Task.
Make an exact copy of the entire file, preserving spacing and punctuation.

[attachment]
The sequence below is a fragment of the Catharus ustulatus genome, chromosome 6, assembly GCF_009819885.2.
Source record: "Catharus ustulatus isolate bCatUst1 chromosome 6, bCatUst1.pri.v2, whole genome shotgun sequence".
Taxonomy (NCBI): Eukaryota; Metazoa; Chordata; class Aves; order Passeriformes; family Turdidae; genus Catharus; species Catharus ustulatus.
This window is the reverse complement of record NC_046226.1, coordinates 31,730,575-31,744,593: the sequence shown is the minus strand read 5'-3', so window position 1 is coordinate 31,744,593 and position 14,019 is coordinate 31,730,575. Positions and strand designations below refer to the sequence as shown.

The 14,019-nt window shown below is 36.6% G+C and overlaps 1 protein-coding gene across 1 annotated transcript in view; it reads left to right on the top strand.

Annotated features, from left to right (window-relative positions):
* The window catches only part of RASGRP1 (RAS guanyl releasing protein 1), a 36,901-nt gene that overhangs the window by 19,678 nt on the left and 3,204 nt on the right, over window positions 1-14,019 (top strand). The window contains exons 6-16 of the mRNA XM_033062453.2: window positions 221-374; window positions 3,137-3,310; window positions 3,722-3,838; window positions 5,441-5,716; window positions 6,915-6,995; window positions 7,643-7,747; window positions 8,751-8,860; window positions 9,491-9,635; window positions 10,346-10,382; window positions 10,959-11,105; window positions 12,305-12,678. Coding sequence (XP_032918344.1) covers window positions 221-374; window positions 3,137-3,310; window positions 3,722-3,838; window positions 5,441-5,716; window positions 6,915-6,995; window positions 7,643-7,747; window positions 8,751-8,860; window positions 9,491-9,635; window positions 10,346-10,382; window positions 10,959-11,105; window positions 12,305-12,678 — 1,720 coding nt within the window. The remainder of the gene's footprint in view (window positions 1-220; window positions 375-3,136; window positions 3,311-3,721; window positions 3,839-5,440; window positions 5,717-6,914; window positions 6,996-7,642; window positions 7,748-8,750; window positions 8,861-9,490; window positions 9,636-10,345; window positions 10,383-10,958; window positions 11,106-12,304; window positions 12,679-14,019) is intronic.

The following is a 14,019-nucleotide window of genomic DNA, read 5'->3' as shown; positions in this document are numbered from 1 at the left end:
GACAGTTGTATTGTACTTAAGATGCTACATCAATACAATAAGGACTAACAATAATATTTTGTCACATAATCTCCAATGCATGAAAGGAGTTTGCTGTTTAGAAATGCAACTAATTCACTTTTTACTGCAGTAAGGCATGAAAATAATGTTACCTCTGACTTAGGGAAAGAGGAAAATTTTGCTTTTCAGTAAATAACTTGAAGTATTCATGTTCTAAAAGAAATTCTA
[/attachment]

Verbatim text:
The sequence below is a fragment of the Catharus ustulatus genome, chromosome 6, assembly GCF_009819885.2.
Source record: "Catharus ustulatus isolate bCatUst1 chromosome 6, bCatUst1.pri.v2, whole genome shotgun sequence".
Taxonomy (NCBI): Eukaryota; Metazoa; Chordata; class Aves; order Passeriformes; family Turdidae; genus Catharus; species Catharus ustulatus.
This window is the reverse complement of record NC_046226.1, coordinates 31,730,575-31,744,593: the sequence shown is the minus strand read 5'-3', so window position 1 is coordinate 31,744,593 and position 14,019 is coordinate 31,730,575. Positions and strand designations below refer to the sequence as shown.

The 14,019-nt window shown below is 36.6% G+C and overlaps 1 protein-coding gene across 1 annotated transcript in view; it reads left to right on the top strand.

Annotated features, from left to right (window-relative positions):
* The window catches only part of RASGRP1 (RAS guanyl releasing protein 1), a 36,901-nt gene that overhangs the window by 19,678 nt on the left and 3,204 nt on the right, over window positions 1-14,019 (top strand). The window contains exons 6-16 of the mRNA XM_033062453.2: window positions 221-374; window positions 3,137-3,310; window positions 3,722-3,838; window positions 5,441-5,716; window positions 6,915-6,995; window positions 7,643-7,747; window positions 8,751-8,860; window positions 9,491-9,635; window positions 10,346-10,382; window positions 10,959-11,105; window positions 12,305-12,678. Coding sequence (XP_032918344.1) covers window positions 221-374; window positions 3,137-3,310; window positions 3,722-3,838; window positions 5,441-5,716; window positions 6,915-6,995; window positions 7,643-7,747; window positions 8,751-8,860; window positions 9,491-9,635; window positions 10,346-10,382; window positions 10,959-11,105; window positions 12,305-12,678 — 1,720 coding nt within the window. The remainder of the gene's footprint in view (window positions 1-220; window positions 375-3,136; window positions 3,311-3,721; window positions 3,839-5,440; window positions 5,717-6,914; window positions 6,996-7,642; window positions 7,748-8,750; window positions 8,861-9,490; window positions 9,636-10,345; window positions 10,383-10,958; window positions 11,106-12,304; window positions 12,679-14,019) is intronic.

The following is a 14,019-nucleotide window of genomic DNA, read 5'->3' as shown; positions in this document are numbered from 1 at the left end:
GACAGTTGTATTGTACTTAAGATGCTACATCAATACAATAAGGACTAACAATAATATTTTGTCACATAATCTCCAATGCATGAAAGGAGTTTGCTGTTTAGAAATGCAACTAATTCACTTTTTACTGCAGTAAGGCATGAAAATAATGTTACCTCTGACTTAGGGAAAGAGGAAAATTTTGCTTTTCAGTAAATAACTTGAAGTATTCATGTTCTAAAAGAAATTCTA